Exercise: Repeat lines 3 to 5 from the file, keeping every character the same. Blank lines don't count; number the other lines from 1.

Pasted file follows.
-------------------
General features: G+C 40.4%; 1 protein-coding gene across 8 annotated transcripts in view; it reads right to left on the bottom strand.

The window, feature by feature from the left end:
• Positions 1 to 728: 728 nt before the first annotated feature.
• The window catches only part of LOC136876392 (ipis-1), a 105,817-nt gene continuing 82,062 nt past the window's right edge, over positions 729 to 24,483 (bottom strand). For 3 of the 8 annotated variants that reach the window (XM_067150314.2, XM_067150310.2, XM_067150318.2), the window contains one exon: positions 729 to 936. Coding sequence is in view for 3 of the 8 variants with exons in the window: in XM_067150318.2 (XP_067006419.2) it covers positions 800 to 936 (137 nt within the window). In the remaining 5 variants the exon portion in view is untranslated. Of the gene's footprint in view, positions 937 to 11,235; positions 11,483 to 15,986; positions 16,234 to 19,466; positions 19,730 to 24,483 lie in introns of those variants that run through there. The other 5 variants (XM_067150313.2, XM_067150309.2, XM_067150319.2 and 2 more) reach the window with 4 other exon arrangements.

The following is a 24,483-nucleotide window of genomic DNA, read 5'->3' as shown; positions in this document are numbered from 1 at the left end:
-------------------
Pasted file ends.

• Positions 1 to 728: 728 nt before the first annotated feature.
• The window catches only part of LOC136876392 (ipis-1), a 105,817-nt gene continuing 82,062 nt past the window's right edge, over positions 729 to 24,483 (bottom strand). For 3 of the 8 annotated variants that reach the window (XM_067150314.2, XM_067150310.2, XM_067150318.2), the window contains one exon: positions 729 to 936. Coding sequence is in view for 3 of the 8 variants with exons in the window: in XM_067150318.2 (XP_067006419.2) it covers positions 800 to 936 (137 nt within the window). In the remaining 5 variants the exon portion in view is untranslated. Of the gene's footprint in view, positions 937 to 11,235; positions 11,483 to 15,986; positions 16,234 to 19,466; positions 19,730 to 24,483 lie in introns of those variants that run through there. The other 5 variants (XM_067150313.2, XM_067150309.2, XM_067150319.2 and 2 more) reach the window with 4 other exon arrangements.

The following is a 24,483-nucleotide window of genomic DNA, read 5'->3' as shown; positions in this document are numbered from 1 at the left end: